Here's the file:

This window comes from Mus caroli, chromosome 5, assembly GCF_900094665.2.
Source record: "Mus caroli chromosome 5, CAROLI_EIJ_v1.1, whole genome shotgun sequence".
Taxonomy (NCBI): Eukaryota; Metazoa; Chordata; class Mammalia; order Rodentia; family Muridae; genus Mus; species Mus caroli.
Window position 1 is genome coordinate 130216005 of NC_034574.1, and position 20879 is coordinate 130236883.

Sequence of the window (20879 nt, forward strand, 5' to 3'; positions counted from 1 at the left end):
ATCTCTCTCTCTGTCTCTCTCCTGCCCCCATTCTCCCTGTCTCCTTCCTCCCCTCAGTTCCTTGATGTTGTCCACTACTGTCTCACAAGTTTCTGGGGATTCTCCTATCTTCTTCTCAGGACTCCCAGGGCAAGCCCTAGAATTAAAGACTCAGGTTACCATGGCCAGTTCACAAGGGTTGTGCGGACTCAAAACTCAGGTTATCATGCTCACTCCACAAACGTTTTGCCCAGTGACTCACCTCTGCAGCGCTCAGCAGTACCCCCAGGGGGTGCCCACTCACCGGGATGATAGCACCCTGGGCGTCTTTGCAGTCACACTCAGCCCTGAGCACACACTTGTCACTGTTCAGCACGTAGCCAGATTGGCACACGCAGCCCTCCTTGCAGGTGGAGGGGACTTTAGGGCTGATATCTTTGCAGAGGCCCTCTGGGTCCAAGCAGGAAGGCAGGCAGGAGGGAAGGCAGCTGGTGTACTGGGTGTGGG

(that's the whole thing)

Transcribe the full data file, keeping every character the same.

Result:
This window comes from Mus caroli, chromosome 5, assembly GCF_900094665.2.
Source record: "Mus caroli chromosome 5, CAROLI_EIJ_v1.1, whole genome shotgun sequence".
Taxonomy (NCBI): Eukaryota; Metazoa; Chordata; class Mammalia; order Rodentia; family Muridae; genus Mus; species Mus caroli.
Window position 1 is genome coordinate 130216005 of NC_034574.1, and position 20879 is coordinate 130236883.

Sequence of the window (20879 nt, forward strand, 5' to 3'; positions counted from 1 at the left end):
ATCTCTCTCTCTGTCTCTCTCCTGCCCCCATTCTCCCTGTCTCCTTCCTCCCCTCAGTTCCTTGATGTTGTCCACTACTGTCTCACAAGTTTCTGGGGATTCTCCTATCTTCTTCTCAGGACTCCCAGGGCAAGCCCTAGAATTAAAGACTCAGGTTACCATGGCCAGTTCACAAGGGTTGTGCGGACTCAAAACTCAGGTTATCATGCTCACTCCACAAACGTTTTGCCCAGTGACTCACCTCTGCAGCGCTCAGCAGTACCCCCAGGGGGTGCCCACTCACCGGGATGATAGCACCCTGGGCGTCTTTGCAGTCACACTCAGCCCTGAGCACACACTTGTCACTGTTCAGCACGTAGCCAGATTGGCACACGCAGCCCTCCTTGCAGGTGGAGGGGACTTTAGGGCTGATATCTTTGCAGAGGCCCTCTGGGTCCAAGCAGGAAGGCAGGCAGGAGGGAAGGCAGCTGGTGTACTGGGTGTGGG